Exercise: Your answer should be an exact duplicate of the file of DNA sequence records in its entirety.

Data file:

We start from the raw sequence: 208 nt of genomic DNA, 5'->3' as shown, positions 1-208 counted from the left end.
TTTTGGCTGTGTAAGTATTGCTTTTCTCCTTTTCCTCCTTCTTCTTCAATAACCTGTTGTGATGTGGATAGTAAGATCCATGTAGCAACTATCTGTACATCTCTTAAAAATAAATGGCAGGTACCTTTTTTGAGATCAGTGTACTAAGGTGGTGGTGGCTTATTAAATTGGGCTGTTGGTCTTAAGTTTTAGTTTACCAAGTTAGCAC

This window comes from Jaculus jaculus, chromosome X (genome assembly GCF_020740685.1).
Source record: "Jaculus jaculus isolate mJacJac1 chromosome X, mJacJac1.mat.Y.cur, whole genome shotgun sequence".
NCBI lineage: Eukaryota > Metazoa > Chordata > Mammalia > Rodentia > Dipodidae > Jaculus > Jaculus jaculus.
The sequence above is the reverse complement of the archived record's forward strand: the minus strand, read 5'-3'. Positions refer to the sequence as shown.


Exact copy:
We start from the raw sequence: 208 nt of genomic DNA, 5'->3' as shown, positions 1-208 counted from the left end.
TTTTGGCTGTGTAAGTATTGCTTTTCTCCTTTTCCTCCTTCTTCTTCAATAACCTGTTGTGATGTGGATAGTAAGATCCATGTAGCAACTATCTGTACATCTCTTAAAAATAAATGGCAGGTACCTTTTTTGAGATCAGTGTACTAAGGTGGTGGTGGCTTATTAAATTGGGCTGTTGGTCTTAAGTTTTAGTTTACCAAGTTAGCAC

This window comes from Jaculus jaculus, chromosome X (genome assembly GCF_020740685.1).
Source record: "Jaculus jaculus isolate mJacJac1 chromosome X, mJacJac1.mat.Y.cur, whole genome shotgun sequence".
NCBI lineage: Eukaryota > Metazoa > Chordata > Mammalia > Rodentia > Dipodidae > Jaculus > Jaculus jaculus.
The sequence above is the reverse complement of the archived record's forward strand: the minus strand, read 5'-3'. Positions refer to the sequence as shown.